around the spot. Their nests are thoughtfully built on the water to protect the nest from predators. Until
the female lays eggs, the nests are basically just a tiny collection of plant stems. After laying eggs,
the nest is upgraded to a simple bowl with other plant material and sedges. Female ring-necked
ducks lay one egg every day for 6-14 days. This is followed by an incubation period of 25-29 days.
Bird Watching Academy & Camp Subscription Boxes
At Bird Watching Academy & Camp we help kids, youth, and adults get excited and involved in bird watching. We have several monthly subscription boxes that you can subscribe to. Our monthly subscription boxes help kids, youth, and adults learn about birds, bird watching, and bird conservation.
Bird Watching Binoculars for Identifying Ring-necked Ducks
The most common types of bird watching binoculars for viewing Ring-necked Ducks are 8×21 binoculars and 10×42 binoculars. Bird Watching Academy & Camp sells really nice 8×21 binoculars and 10×42 binoculars. You can view and purchase them here.
Ring-necked Duck T-shirts
If you love the Ring-necked Duck you should purchase a Bird Watching Academy & Camp T-shirt. To help support bird conservation we donate 10 percent to bird conservation activities.
Ring-necked Duck Iron On Patches
Kids, Youth, and Adults love to collect our Bird Watching Academy & Camp iron on patches. Our bird watching patches help you keep track of the birds you have seen an identified. You can also display the patches on our Bird Watching Academy & Camp banners.
The Ring-necked Duck is a great iron on patch to start your collection with. The patches are durable and can be sewn on or ironed on to just about anything.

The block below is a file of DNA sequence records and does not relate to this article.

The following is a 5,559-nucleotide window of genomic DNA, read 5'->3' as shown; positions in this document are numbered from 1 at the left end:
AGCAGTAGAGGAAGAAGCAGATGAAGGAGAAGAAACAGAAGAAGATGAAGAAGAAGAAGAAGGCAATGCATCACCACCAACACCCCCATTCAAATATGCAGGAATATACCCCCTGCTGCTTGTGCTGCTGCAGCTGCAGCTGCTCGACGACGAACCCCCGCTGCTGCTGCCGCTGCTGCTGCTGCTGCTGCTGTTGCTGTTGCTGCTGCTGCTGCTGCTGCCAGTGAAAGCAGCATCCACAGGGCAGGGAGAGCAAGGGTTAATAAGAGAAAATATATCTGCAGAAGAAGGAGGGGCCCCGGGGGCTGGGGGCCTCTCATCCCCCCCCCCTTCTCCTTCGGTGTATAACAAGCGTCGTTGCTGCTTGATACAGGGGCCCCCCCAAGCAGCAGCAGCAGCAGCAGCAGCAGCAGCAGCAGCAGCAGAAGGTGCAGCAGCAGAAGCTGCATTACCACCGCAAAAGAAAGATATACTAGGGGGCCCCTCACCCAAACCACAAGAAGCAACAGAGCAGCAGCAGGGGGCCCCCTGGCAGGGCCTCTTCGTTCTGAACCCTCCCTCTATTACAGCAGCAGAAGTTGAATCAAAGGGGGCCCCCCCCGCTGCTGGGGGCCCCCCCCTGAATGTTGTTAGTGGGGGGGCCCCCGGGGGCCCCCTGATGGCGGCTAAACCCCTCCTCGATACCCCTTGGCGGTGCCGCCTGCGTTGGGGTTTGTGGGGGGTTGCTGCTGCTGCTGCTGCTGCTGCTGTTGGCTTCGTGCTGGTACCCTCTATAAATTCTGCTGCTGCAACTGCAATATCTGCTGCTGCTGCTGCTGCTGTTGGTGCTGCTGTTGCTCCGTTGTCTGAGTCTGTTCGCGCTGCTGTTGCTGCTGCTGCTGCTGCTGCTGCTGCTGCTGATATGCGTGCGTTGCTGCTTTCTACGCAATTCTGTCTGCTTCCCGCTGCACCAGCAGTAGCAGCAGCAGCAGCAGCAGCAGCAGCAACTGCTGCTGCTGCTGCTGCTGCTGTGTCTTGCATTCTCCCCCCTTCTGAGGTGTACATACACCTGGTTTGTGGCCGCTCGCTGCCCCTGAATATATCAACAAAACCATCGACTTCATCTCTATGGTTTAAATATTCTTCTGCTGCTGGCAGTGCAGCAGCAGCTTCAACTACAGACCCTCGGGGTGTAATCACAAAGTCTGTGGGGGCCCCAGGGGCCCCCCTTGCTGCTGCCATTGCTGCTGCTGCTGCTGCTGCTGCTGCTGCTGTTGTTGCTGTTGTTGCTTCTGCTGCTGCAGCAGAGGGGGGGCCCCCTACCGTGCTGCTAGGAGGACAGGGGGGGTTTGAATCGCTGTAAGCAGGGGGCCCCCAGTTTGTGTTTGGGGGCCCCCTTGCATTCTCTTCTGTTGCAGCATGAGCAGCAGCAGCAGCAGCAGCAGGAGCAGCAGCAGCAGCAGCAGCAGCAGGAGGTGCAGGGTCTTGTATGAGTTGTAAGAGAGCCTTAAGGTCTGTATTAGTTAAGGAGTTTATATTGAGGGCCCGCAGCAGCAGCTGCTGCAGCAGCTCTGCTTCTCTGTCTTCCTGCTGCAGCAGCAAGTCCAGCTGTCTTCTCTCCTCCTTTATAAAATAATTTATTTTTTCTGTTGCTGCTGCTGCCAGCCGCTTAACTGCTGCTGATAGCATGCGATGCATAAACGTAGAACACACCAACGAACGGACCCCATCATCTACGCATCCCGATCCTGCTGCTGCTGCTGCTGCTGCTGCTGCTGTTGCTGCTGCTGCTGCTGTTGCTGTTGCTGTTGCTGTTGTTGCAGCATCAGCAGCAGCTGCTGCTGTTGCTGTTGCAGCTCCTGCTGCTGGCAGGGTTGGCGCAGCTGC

Ring-necked Duck Stickers
Stickers are a great way for you to display your love for bird watching and the Ring-necked Duck. We sell a monthly subscription sticker pack. The sticker packs have 12 bird stickers. These sticker packs will help your kids learn new birds every month.
Best Bird House for Ring-necked Ducks
There are many types of bird houses. Building a bird house is always fun but can be frustrating. These 4 bird houses have become our favorites. Getting a bird house for kids to watch birds grow is always fun. We spent a little extra money on these bird houses but they have been worth the higher price and look great.
Bird Feeders For Ring-necked Ducks
There are many types of bird feeders. Here are our favorite bird feeders for your backyard. We use all of these bird feeders currently. Kids will have a great time watching birds eat at these bird feeders. Using this collection of bird feeders will provide a wide variety and many types of birds.